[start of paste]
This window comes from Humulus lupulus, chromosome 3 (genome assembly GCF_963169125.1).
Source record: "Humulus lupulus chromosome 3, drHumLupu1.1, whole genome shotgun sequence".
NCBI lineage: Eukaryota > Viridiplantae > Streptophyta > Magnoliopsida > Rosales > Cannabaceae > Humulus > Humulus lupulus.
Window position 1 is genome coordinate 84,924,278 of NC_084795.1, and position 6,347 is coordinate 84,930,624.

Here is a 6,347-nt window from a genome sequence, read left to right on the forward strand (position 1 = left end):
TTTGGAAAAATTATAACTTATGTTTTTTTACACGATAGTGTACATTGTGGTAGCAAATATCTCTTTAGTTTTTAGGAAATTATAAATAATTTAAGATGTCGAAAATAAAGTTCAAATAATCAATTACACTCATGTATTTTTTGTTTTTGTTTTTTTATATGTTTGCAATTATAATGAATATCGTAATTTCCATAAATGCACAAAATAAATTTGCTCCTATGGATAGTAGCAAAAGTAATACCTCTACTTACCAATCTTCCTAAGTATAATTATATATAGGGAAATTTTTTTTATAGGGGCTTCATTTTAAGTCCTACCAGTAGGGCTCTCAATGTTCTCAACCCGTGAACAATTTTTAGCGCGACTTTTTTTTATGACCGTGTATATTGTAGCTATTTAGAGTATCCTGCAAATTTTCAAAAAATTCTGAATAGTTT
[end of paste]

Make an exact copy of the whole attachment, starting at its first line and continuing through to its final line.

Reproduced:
This window comes from Humulus lupulus, chromosome 3 (genome assembly GCF_963169125.1).
Source record: "Humulus lupulus chromosome 3, drHumLupu1.1, whole genome shotgun sequence".
NCBI lineage: Eukaryota > Viridiplantae > Streptophyta > Magnoliopsida > Rosales > Cannabaceae > Humulus > Humulus lupulus.
Window position 1 is genome coordinate 84,924,278 of NC_084795.1, and position 6,347 is coordinate 84,930,624.

Here is a 6,347-nt window from a genome sequence, read left to right on the forward strand (position 1 = left end):
TTTGGAAAAATTATAACTTATGTTTTTTTACACGATAGTGTACATTGTGGTAGCAAATATCTCTTTAGTTTTTAGGAAATTATAAATAATTTAAGATGTCGAAAATAAAGTTCAAATAATCAATTACACTCATGTATTTTTTGTTTTTGTTTTTTTATATGTTTGCAATTATAATGAATATCGTAATTTCCATAAATGCACAAAATAAATTTGCTCCTATGGATAGTAGCAAAAGTAATACCTCTACTTACCAATCTTCCTAAGTATAATTATATATAGGGAAATTTTTTTTATAGGGGCTTCATTTTAAGTCCTACCAGTAGGGCTCTCAATGTTCTCAACCCGTGAACAATTTTTAGCGCGACTTTTTTTTATGACCGTGTATATTGTAGCTATTTAGAGTATCCTGCAAATTTTCAAAAAATTCTGAATAGTTT